Best Practices Against Cybercriminals in Higher Education

As the holidays approach, cybercriminals recognize that this is a crazy time of year, which encourages them to increase their attacks. Hackers look for poor security configurations, weak controls, and bad cyber habits. Incorporate security controls into your digital practices to strengthen your defenses and follow our best security practices to prevent cybersecurity breaches. 

Cybercriminals hacking a schools data

Actions to Keep Cybercriminals Away:  

Multi-Factor Authentication (MFA): Layered Protection 

Your school should enforce MFA for anyone accessing student information. Each employee should have their own MFA and should NOT share it with others.  

Access Controls: Limit and Authenticate 

Only allow access to authorized individuals who are qualified to be working in financial aid. Access should be given and based on the needs of their roles. Student information is not meant for everyone to access. These controls extend beyond technical measures to include physical control. Lock your rooms and shut down computers/laptops when not in use. Secure your technology with hard-to-access passwords, and do not share them with anyone. 

Protocols and Trainings 

Establish a set procedure for handling student information and staying up to date with changes. Train your employees for security awareness and provide ongoing training to ensure they are taking steps to stay aware of threats. Remind employees about the importance of handling suspicious links, as one click can have significant consequences. Since remote workers still exist, ensure that the remote desktop protocol is secure and monitored.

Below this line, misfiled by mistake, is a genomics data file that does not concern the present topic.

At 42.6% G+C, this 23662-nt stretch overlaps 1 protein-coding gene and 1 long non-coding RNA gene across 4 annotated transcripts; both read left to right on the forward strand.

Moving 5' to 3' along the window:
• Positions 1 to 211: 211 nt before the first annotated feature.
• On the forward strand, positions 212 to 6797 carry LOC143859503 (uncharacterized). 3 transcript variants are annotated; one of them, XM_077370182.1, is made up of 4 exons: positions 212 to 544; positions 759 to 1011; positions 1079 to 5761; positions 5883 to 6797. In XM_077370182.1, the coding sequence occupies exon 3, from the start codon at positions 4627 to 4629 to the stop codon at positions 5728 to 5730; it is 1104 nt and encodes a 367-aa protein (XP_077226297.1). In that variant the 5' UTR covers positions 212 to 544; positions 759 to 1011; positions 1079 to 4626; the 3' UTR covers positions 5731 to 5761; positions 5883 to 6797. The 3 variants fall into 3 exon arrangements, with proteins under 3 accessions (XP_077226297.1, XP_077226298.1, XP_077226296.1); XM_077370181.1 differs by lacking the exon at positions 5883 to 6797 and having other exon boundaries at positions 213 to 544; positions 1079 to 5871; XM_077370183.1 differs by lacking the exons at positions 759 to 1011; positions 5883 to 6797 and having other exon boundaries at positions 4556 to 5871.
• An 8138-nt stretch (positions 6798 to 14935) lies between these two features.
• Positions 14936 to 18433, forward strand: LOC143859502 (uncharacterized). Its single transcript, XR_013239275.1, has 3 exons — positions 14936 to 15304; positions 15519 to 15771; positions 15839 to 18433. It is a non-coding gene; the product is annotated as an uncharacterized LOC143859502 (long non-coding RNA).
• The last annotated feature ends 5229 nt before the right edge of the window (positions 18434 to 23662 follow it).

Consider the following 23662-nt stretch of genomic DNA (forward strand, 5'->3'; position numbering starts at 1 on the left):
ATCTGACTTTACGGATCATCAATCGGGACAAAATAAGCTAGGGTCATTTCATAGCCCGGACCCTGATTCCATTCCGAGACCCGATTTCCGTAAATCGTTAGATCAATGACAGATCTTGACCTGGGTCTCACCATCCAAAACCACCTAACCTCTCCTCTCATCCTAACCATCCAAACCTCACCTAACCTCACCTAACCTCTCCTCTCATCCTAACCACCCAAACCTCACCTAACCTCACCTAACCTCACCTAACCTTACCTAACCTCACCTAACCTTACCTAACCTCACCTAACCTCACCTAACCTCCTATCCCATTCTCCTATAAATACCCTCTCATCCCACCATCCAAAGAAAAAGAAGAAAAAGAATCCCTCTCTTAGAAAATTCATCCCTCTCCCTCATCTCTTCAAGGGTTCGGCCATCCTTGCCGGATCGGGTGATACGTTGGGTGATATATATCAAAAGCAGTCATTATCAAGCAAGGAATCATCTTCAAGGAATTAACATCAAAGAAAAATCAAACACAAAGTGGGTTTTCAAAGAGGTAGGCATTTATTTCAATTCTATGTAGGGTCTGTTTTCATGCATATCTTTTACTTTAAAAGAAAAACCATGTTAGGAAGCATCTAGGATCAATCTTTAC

Cybercriminals extracting passwords from a laptop

Monitoring: Detect Unauthorized Activities 

Avoid information being tampered with, accessed, or used by regularly monitoring authorized users to detect and prevent unauthorized access. Keep a list of authorized users, but do not store their usernames and passwords.  

Never Share Usernames and Passwords 

If your school uses and shares usernames and passwords among each other, this can pose a big threat and security issue to your school and students. Each employee should be assigned their own login information. 

Data Retention 

Dispose of student data after two years unless it is necessary for business operations, business purposes, or required by law. Paper records that contain Personally Identifiable Information (PII) should be disposed of correctly, such as through shredding or burning. 

Stay Safe from Cybercriminals!

When adopting these measures, your school can ensure the highest security and confidentiality of student data! Don’t forget, cybercriminals are also out to target you personally. Therefore, it’s not just in the workplace; outside of work, you need to be cautious about your activities. Don’t put your company at risk of shutting down; stay smart and stay vigilant. 

For more information on cybersecurity, visit the Federal Student Aid Knowledge Center 

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